With most people now accessing the internet on the go, if your site doesn’t translate well from desktop to tablet to phone you run the risk of frustrating and ultimately losing customers due to poor useability. Don’t let this happen. Spend the leftover money in your marketing budget on optimizing your website for mobile.

If you don’t have the technical expertise to do it yourself, hiring a web developer to do it for you will be well worth the cost. Prices will vary depending on how your current site is currently provided. Not only will optimization improve user satisfaction, but, in doing so, it will also boost your SEO.

4. Get some blogs under your belt

Producing quality blogs on a regular basis is not always easy, especially during the busy periods. Rather than waiting until you reach the ‘no blog to publish’ predicament, why not invest the money now into creating a few evergreen pieces of content that you can pull out and upload as and when required?

To produce this type of content you need to write about topics that are continually relevant within your industry. For example, if you are a dentist you could produce a blog on the how-to of good dental hygiene. To hire in an experienced freelance copywriter you should expect to pay around $100-$200 per article.

5. Carry out an SEO audit

Ideally, you should be re-evaluating your website for SEO effectiveness every six months. If this is not a regular spend for your business, investing your leftover budget into paying for an expert to review and update your site would be money put to good use.

Some of the main areas they will focus on include: keywords; content; site useability; load speed; and external links. If your leftover budget won’t stretch to bringing in a professional, there are many paid online tools which you can use to do it yourself including SiteAnalyzer and Screaming Frog’s Spider Tool.

6. Invest in email marketing

According to VentureBeat, email delivers the best return on investment in digital marketing offering up to $38 for every $1 spent – but only if done right. To get it right today you need an email management system to help you manage your subscribers, send emails and track your results. So why not use your spare money to invest in one?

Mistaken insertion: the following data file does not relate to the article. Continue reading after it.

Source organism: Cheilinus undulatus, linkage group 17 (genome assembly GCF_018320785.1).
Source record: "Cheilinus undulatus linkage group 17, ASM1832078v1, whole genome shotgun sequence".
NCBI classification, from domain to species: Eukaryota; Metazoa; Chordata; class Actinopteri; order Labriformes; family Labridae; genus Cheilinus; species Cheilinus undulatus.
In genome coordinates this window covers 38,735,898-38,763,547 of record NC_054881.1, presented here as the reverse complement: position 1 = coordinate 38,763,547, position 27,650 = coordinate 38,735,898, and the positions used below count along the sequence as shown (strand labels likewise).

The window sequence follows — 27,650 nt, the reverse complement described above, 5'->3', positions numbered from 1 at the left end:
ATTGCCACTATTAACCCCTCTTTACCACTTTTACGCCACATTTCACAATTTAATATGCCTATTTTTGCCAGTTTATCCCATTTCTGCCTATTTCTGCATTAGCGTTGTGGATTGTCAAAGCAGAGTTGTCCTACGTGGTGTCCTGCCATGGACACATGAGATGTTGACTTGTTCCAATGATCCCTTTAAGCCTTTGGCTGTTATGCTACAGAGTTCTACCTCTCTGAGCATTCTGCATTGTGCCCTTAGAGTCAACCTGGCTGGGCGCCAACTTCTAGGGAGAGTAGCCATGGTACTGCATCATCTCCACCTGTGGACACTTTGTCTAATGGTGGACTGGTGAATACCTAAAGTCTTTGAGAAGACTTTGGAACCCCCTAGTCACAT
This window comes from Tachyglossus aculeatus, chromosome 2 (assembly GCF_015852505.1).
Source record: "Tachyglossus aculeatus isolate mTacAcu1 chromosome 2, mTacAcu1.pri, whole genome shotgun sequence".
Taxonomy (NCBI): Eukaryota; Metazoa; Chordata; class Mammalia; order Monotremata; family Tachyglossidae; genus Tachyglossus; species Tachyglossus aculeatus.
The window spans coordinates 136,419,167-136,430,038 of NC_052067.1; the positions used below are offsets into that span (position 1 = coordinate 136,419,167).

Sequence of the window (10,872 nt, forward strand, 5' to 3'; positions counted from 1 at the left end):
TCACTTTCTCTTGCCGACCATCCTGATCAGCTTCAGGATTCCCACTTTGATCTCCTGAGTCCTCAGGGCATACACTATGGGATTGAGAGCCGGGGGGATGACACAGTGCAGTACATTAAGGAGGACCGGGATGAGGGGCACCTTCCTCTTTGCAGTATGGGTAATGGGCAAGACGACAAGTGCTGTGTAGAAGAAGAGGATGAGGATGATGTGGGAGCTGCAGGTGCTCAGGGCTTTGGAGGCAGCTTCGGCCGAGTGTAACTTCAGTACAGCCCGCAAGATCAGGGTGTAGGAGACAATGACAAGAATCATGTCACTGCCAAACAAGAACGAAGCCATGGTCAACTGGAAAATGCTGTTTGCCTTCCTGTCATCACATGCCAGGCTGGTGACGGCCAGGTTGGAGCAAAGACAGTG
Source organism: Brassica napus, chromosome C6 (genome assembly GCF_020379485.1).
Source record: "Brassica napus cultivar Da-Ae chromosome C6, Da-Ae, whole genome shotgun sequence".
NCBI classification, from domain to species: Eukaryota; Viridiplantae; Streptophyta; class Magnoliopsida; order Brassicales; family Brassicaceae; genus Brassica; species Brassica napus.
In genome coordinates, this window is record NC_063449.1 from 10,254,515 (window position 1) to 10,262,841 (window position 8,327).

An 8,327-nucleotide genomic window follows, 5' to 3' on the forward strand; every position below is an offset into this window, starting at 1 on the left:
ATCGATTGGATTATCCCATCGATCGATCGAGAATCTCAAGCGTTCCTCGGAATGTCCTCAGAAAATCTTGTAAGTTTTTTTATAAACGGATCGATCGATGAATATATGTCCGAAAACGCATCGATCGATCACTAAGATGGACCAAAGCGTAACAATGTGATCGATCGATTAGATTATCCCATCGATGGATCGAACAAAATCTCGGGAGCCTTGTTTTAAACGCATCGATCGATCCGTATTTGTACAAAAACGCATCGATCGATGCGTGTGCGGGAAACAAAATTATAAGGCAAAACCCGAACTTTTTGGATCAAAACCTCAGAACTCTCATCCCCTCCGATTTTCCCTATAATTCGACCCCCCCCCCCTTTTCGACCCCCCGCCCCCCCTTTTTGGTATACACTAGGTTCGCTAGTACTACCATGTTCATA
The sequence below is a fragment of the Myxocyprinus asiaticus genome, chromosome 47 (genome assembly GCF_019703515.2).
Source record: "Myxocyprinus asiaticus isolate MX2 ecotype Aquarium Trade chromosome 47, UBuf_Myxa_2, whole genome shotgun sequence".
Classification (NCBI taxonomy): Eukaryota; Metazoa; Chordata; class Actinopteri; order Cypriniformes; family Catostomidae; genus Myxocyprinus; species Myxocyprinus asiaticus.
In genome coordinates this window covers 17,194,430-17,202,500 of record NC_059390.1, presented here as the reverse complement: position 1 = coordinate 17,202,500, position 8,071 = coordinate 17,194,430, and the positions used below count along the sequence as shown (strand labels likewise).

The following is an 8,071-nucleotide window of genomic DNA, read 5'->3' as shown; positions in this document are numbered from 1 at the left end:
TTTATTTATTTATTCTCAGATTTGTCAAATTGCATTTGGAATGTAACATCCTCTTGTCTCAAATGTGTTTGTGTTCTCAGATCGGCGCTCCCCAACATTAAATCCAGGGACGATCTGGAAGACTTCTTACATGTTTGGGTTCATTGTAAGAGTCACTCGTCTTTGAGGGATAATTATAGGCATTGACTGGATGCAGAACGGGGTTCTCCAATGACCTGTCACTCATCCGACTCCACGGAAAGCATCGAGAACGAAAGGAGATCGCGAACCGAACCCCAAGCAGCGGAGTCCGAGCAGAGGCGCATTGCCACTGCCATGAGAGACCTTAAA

MailChimp and Constant Contact both offer intuitive interfaces and a range of features to help you speed up and professionalise your email efforts. Pricing starts from as little as $10 a month so, whatever money you have left, you should be give it a good trial and see how it works for your business.

7. Thank your loyal customers

It’s common marketing knowledge that retaining customers is a fraction of the cost of acquiring new ones. So why not spend that extra cash on thanking your loyal customers or clients?

One simple yet effective idea is to design and print your own thank you cards which you can send out with a personalised note on their birthday or other occasion. Alternatively, spend it on distributing free ‘brand relevant’ goodies to delight or surprise customers or run a complimentary information sharing event for your best clients.

With so many great ways to effectively spend your leftover 2015/16 budget, it’s time to get a move on. Make every last marketing cent count.

How to turn clicks into conversions for your business

Increasing the number of clicks through to your website is a job well done. But your job doesn’t end there. If your bounce rate is high or your subscriptions or sales aren’t increasing despite increased traffic, you need to turn your efforts to an even more rewarding task: conversion optimization. With the right tactics, you can significantly improve how many leads convert into paying customers.

Here we take a look at some of the key tactics you should be employing to watch those conversion figures sky-rocket, or at least start heading in an upwards direction.

1. Clicks versus conversions

What is the difference between clicks and conversions?

Clicks are measured in terms of click-through rate, which is the percentage of people who click on your ad or search engine link after seeing it. Conversions, on the other hand, occur when a user completes an action on your site that is considered to be of value. This could include a purchase, subscription, download or request for further information.

A lot of time, money and effort can be poured into increasing your click-through rate – from creating a beautiful website to paying out on online advertising and ramping up your SEO and social media efforts. If your percentages increase, great. But for your business to reap the benefits, you need to go further. This is where conversion optimization comes in.

2. What is conversion optimization or CRO?

Conversion optimization or conversion rate optimization (CRO) is ‘the process of creating an experience for your website visitors that will convert them into customers’ (Hubspot). Conversions can happen anywhere on your website, from your home page to your blog. So, in order to make CRO work effectively for your business, you need to apply conversion optimization universally.

Essentially, conversion optimization is about gently pushing your customers further down the sales funnel – from an eager to find out user to a fully informed prospect ready to take action. Now we’ve covered the what’s and why’s, let’s move into the how’s.

3. Know your target audience to a T